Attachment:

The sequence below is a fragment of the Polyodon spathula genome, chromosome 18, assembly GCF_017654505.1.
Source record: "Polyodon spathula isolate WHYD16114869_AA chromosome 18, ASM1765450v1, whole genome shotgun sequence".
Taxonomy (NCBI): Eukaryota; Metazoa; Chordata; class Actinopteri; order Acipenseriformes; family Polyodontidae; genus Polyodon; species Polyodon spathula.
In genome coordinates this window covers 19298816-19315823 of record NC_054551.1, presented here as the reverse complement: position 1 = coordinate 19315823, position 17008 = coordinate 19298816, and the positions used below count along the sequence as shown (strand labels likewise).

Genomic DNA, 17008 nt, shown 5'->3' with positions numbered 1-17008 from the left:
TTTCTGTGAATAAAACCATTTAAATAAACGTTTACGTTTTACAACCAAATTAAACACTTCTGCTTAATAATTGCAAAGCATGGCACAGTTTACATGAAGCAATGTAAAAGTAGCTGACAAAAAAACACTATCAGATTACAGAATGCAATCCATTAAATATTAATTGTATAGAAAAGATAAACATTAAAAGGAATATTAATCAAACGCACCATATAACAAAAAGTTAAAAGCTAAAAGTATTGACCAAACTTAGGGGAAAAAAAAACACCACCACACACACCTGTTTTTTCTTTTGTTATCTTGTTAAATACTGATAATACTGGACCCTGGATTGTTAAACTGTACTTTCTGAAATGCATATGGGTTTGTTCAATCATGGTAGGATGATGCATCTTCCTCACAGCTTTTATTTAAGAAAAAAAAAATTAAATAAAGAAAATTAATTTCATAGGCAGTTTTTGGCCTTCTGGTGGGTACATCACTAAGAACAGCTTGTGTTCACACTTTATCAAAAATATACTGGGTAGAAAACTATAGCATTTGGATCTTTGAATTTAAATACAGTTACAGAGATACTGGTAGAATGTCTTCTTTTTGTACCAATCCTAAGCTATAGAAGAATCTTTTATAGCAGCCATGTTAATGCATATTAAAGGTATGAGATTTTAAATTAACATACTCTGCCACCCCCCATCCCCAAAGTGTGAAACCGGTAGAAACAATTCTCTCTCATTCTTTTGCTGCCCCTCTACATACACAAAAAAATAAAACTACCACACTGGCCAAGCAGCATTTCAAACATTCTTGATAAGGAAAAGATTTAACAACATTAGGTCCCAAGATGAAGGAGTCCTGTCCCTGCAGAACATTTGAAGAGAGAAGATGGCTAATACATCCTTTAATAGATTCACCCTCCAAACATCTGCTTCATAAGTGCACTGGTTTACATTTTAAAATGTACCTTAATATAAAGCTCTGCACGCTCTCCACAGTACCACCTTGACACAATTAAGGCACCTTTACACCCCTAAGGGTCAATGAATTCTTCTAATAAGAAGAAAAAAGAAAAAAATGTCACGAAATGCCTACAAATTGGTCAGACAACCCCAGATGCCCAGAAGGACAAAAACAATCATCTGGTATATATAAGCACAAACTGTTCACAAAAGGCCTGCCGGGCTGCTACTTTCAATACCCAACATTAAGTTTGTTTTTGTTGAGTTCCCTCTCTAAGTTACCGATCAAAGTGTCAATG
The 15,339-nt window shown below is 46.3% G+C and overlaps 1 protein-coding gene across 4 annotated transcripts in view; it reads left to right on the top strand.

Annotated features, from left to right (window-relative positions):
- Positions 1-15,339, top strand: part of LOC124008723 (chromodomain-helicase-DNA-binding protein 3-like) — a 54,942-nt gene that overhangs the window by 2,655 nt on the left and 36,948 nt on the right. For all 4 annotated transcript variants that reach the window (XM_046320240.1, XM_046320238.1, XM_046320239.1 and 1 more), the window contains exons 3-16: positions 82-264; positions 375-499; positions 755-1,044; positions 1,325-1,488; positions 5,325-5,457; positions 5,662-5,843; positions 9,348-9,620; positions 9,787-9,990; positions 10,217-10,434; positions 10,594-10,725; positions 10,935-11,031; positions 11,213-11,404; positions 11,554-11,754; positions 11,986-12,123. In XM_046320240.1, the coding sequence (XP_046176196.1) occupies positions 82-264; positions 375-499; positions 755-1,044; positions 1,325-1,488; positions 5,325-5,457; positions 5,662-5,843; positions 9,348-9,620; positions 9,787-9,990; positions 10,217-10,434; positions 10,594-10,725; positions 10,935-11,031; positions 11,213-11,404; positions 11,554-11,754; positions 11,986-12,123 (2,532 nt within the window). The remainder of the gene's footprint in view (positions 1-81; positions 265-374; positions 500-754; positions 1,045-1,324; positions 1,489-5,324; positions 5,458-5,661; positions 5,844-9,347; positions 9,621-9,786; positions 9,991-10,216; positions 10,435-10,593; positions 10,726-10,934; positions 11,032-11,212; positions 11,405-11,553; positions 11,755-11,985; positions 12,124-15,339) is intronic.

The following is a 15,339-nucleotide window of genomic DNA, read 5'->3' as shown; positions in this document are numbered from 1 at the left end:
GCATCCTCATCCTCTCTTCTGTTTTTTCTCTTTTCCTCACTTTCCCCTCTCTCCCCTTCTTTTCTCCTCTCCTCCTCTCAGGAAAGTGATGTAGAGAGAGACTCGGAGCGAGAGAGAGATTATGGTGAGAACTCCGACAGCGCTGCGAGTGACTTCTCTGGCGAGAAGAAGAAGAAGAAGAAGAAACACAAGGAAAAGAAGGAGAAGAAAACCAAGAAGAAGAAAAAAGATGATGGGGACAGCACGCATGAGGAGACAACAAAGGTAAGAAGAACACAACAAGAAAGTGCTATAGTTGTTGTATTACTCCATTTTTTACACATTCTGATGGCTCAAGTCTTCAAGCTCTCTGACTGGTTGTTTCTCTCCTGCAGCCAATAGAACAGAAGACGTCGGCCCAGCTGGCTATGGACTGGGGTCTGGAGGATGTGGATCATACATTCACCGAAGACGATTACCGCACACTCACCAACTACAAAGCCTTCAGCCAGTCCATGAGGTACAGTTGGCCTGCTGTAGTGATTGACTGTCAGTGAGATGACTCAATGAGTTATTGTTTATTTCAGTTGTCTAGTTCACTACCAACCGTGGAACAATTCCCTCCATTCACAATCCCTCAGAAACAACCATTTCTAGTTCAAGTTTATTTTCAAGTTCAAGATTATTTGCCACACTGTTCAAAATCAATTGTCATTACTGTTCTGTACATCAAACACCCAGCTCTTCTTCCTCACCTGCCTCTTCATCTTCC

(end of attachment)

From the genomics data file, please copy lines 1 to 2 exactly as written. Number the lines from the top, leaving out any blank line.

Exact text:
The sequence below is a fragment of the Polyodon spathula genome, chromosome 18, assembly GCF_017654505.1.
Source record: "Polyodon spathula isolate WHYD16114869_AA chromosome 18, ASM1765450v1, whole genome shotgun sequence".